Jump to ContentJump to Main Navigation
East, West and CentreReframing post-1989 European Cinema$
Users without a subscription are not able to see the full content.

Michael Gott and Todd Herzog

Print publication date: 2015

Print ISBN-13: 9780748694150

Published to Edinburgh Scholarship Online: January 2016

DOI: 10.3366/edinburgh/9780748694150.001.0001

Show Summary Details
Page of

PRINTED FROM EDINBURGH SCHOLARSHIP ONLINE (www.edinburgh.universitypressscholarship.com). (c) Copyright Edinburgh University Press, 2022. All Rights Reserved. An individual user may print out a PDF of a single chapter of a monograph in ESO for personal use.date: 04 July 2022

Cinematic Fairy Tales of Female Mobility in Post-Wall Europe

Cinematic Fairy Tales of Female Mobility in Post-Wall Europe

Hanna v. Mona

Chapter:
(p.109) Chapter 7 Cinematic Fairy Tales of Female Mobility in Post-Wall Europe
Source:
East, West and Centre
Author(s):

Aga Skrodzka

Publisher:
Edinburgh University Press
DOI:10.3366/edinburgh/9780748694150.003.0007

This chapter brings together Hungarian director Szabolcs Hajdu's Bibliothèque Pascal (2010) and British director Joe Wright's Hanna (2011), two recent films produced in the European east and the European west, respectively, that foreground the act of female mobility in two divergent visions of the increasing feminization of European (and global) migration. While both films employ elements of the fantastic (Wright's film incorporates the Brothers Grimm fairy tale “Snow White,” Hajdu's film engages magic realism as a storytelling strategy), when considered together, they provide an accurate and quite realistic depiction of the bifurcated nature of transnational mobility in unifying Europe. This chapter explores how these two films demonstrate the ways in which pre-Wall divisions between the First and the Second Worlds and the historical inheritance of Nazism and Communism seem to linger on in the New Europe, determining the possibilities and potentialities of those on the move.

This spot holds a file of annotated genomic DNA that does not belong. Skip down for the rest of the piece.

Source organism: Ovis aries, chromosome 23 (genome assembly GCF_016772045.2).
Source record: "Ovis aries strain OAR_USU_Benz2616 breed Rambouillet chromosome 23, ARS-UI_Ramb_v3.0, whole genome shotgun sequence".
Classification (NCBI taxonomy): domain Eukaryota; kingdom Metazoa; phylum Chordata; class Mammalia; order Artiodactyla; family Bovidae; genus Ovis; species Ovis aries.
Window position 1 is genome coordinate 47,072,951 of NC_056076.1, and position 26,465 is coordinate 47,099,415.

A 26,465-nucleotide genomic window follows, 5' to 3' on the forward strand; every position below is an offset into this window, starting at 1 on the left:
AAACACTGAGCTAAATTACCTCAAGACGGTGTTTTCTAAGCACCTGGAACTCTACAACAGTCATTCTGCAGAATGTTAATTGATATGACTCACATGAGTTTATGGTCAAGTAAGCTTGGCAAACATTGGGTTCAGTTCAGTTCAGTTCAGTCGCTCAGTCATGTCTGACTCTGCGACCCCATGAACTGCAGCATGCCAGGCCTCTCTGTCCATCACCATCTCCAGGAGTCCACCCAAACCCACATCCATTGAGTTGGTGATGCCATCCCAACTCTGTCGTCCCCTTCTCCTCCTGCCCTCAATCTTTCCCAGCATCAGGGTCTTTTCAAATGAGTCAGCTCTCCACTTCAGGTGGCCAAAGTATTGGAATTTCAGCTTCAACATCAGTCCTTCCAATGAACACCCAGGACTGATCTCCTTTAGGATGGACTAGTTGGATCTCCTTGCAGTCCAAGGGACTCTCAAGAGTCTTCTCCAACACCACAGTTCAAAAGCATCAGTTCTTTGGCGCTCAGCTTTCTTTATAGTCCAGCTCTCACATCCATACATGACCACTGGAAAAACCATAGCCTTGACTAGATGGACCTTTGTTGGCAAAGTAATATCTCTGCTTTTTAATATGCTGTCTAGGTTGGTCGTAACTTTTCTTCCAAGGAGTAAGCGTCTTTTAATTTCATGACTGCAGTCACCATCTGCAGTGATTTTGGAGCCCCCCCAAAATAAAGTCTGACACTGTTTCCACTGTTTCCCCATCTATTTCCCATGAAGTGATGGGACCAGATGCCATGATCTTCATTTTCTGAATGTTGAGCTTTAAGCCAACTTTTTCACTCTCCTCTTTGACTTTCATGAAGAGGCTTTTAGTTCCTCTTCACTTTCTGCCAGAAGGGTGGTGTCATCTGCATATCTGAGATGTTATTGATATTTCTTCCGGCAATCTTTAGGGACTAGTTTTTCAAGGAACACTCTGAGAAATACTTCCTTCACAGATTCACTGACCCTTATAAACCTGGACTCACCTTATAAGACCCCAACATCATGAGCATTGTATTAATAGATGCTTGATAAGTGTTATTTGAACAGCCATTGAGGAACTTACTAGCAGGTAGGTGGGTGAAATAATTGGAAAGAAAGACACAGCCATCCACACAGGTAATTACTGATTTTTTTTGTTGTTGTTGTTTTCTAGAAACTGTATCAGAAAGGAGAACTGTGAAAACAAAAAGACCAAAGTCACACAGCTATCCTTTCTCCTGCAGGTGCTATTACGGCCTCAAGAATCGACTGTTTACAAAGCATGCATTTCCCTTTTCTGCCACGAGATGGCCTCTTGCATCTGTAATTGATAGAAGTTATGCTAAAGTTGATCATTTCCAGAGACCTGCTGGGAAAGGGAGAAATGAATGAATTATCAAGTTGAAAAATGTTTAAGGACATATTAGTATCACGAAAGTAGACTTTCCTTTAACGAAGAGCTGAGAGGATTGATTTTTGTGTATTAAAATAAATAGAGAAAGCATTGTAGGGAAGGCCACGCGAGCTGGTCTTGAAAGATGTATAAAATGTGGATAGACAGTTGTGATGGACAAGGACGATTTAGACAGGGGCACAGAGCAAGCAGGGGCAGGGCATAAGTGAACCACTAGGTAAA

Keywords:   Joe Wright, Szabolcs Hajdu, Hungarian Cinema, Migration, Magic realism, Mobility, Transnationalism, Female protagonists, Female mobility

Edinburgh Scholarship Online requires a subscription or purchase to access the full text of books within the service. Public users can however freely search the site and view the abstracts and keywords for each book and chapter.

Please, subscribe or login to access full text content.

If you think you should have access to this title, please contact your librarian.

To troubleshoot, please check our FAQs, and if you can't find the answer there, please contact us.